Tony Abbott sworn in as Australia prime minister
Tony Abbott has been sworn in as Australia's prime minister, days after his Liberal-National coalition ended six years of Labor government.
Mr Abbott, 55, took the oath at Government House in Canberra in front of Governor-General Quentin Bryce.
His conservative coalition won a comfortable lower house majority in the 7 September polls.
It plans to scrap a tax on carbon emissions introduced by Labor and further toughen asylum policy.
Ahead of Wednesday's ceremony, Mr Abbott said his government would get to work immediately.
"Today is not just a ceremonial day, it's an action day," he said. "The Australian people expect us to get straight down to business and that's exactly what this government will do."
The new ministers were also being sworn in during the day. His 19-member cabinet line-up has caused debate because it contains only one woman, new Foreign Minister Julie Bishop.
Mr Abbott, however, says his cabinet is "one of the most experienced incoming ministries in our history".'Stop the boats'
The new prime minister said on Tuesday that the carbon tax would be his first task.
- Leader of Liberal Party and Liberal-National coalition
- Born 1957 in UK to Australian parents
- Former student boxer and Catholic priest trainee
- Economics and law graduate and Rhodes scholar
- Held employment, and health and ageing portfolios under Howard government
- Took over flagging Liberal-National coalition in December 2009
- Pledges to repeal mining and carbon taxes, and give mothers up to 26 weeks leave, on full pay
"As soon as I return to Parliament House from the swearing-in ceremony, I will instruct the Department of Prime Minister and Cabinet to prepare the carbon tax repeal legislation," he said in a statement.
He says the carbon tax - which makes Australia's biggest polluters pay for emissions over a certain amount - cost jobs and forced energy prices up.
Instead of the tax, he plans to introduce a "direct action" plan under which subsidies will be given to farmers and businesses to reduce their emissions.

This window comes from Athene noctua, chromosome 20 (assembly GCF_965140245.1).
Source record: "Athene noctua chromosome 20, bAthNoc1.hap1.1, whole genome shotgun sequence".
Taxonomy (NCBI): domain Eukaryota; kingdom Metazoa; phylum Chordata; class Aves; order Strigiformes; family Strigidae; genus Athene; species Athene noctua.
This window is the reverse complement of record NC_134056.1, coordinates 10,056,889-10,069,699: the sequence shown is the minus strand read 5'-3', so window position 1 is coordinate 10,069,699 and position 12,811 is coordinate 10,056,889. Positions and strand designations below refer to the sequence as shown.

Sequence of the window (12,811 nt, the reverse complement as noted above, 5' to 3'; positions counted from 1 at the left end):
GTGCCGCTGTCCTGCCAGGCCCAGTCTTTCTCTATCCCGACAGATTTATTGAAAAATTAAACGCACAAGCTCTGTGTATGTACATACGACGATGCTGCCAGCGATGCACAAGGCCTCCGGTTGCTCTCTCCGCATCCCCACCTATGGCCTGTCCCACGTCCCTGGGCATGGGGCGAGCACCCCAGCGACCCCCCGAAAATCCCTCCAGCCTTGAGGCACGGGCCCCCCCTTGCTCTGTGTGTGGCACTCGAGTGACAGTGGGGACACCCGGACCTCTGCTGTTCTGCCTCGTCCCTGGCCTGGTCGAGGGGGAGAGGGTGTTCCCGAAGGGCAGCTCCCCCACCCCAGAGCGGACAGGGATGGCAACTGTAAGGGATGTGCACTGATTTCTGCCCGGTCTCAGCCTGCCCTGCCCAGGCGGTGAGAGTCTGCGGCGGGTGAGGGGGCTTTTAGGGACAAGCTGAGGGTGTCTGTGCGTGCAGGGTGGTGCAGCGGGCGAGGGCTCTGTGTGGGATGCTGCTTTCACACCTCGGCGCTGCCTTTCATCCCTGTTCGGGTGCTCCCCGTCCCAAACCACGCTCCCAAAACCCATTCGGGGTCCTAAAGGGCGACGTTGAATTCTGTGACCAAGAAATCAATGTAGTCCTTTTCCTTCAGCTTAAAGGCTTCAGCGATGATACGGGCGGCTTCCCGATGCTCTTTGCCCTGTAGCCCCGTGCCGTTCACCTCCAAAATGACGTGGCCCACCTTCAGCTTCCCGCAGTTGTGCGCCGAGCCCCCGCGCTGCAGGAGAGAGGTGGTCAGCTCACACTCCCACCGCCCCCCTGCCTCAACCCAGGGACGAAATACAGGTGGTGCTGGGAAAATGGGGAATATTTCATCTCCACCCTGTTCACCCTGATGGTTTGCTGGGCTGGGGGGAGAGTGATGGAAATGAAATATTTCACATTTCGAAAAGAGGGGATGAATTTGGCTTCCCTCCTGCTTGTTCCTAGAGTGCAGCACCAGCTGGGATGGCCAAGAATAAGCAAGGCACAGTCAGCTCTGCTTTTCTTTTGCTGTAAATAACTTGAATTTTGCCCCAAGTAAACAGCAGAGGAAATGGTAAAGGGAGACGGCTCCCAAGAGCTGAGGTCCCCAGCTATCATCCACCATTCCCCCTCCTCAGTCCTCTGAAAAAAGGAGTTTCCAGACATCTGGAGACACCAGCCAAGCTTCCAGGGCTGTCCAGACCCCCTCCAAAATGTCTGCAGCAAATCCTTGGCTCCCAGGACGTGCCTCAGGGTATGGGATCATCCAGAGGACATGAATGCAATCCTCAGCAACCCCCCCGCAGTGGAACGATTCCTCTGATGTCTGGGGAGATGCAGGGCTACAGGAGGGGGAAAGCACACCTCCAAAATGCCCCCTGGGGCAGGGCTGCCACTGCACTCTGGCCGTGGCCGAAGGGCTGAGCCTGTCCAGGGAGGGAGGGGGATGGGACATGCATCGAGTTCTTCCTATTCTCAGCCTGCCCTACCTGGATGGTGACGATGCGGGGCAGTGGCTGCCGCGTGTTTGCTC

The position of science minister and a fund providing loans for green technologies are to be scrapped. Two official bodies related to climate change are also expected to be closed, local reports say.
The moves that has prompted criticism from Australia's chief scientist, Professor Ian Chubb. "These sorts of issues are not going away just because we ignore them," he told the Australian Broadcasting Corporation.
The new prime minister also says tough new policies to end the flow of asylum-seekers arriving in Australia via Indonesia will come into effect today.
Under a Labor policy, all asylum-seekers arriving by boat are being sent to Papua New Guinea for processing and resettlement if found to be refugees.
Mr Abbott is maintaining this policy and has promised to "stop the boats" - turning them back to Indonesia where safe to do so, a policy over which Indonesia has voiced concern.
He is expected to place the deputy chief of the army in charge of combating people smugglers, and his government will also restrict refugees already in Australia to temporary protection visas which must be regularly renewed.
Rights groups have criticised both the previous and incoming governments' policies on asylum.
But - with some votes still to be counted from the 7 September election - it appears that the coalition will not control the Senate, meaning it may struggle to pass key legislation.
It is expected that the new government will have to work with several minor parties to get bills passed in the upper house.
The Labor Party, meanwhile, is in the process of choosing a new leader, with both former deputy prime minister Anthony Albanese and powerbroker Bill Shorten vying to replace Kevin Rudd, who is stepping down.